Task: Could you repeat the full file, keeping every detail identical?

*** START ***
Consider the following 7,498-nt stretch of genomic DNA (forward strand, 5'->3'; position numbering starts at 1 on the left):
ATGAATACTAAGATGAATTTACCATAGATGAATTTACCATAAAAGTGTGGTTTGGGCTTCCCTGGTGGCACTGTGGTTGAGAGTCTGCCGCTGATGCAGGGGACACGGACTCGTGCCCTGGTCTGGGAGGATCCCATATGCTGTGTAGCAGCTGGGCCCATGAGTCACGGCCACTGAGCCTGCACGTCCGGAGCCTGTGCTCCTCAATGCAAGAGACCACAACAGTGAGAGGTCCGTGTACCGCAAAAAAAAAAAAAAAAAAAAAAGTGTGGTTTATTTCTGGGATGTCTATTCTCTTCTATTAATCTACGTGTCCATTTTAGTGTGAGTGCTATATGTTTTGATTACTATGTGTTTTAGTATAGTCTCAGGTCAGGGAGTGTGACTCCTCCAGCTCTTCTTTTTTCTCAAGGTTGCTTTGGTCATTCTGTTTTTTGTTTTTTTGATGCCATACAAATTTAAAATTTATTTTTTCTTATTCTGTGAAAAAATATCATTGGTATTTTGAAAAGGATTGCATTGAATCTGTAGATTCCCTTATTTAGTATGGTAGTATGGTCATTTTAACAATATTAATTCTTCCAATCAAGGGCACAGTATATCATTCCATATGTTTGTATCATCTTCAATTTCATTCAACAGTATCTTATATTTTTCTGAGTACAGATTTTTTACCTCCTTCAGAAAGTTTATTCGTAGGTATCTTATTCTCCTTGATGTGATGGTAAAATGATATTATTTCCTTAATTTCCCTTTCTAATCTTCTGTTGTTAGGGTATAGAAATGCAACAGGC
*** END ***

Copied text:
Consider the following 7,498-nt stretch of genomic DNA (forward strand, 5'->3'; position numbering starts at 1 on the left):
ATGAATACTAAGATGAATTTACCATAGATGAATTTACCATAAAAGTGTGGTTTGGGCTTCCCTGGTGGCACTGTGGTTGAGAGTCTGCCGCTGATGCAGGGGACACGGACTCGTGCCCTGGTCTGGGAGGATCCCATATGCTGTGTAGCAGCTGGGCCCATGAGTCACGGCCACTGAGCCTGCACGTCCGGAGCCTGTGCTCCTCAATGCAAGAGACCACAACAGTGAGAGGTCCGTGTACCGCAAAAAAAAAAAAAAAAAAAAAAGTGTGGTTTATTTCTGGGATGTCTATTCTCTTCTATTAATCTACGTGTCCATTTTAGTGTGAGTGCTATATGTTTTGATTACTATGTGTTTTAGTATAGTCTCAGGTCAGGGAGTGTGACTCCTCCAGCTCTTCTTTTTTCTCAAGGTTGCTTTGGTCATTCTGTTTTTTGTTTTTTTGATGCCATACAAATTTAAAATTTATTTTTTCTTATTCTGTGAAAAAATATCATTGGTATTTTGAAAAGGATTGCATTGAATCTGTAGATTCCCTTATTTAGTATGGTAGTATGGTCATTTTAACAATATTAATTCTTCCAATCAAGGGCACAGTATATCATTCCATATGTTTGTATCATCTTCAATTTCATTCAACAGTATCTTATATTTTTCTGAGTACAGATTTTTTACCTCCTTCAGAAAGTTTATTCGTAGGTATCTTATTCTCCTTGATGTGATGGTAAAATGATATTATTTCCTTAATTTCCCTTTCTAATCTTCTGTTGTTAGGGTATAGAAATGCAACAGGC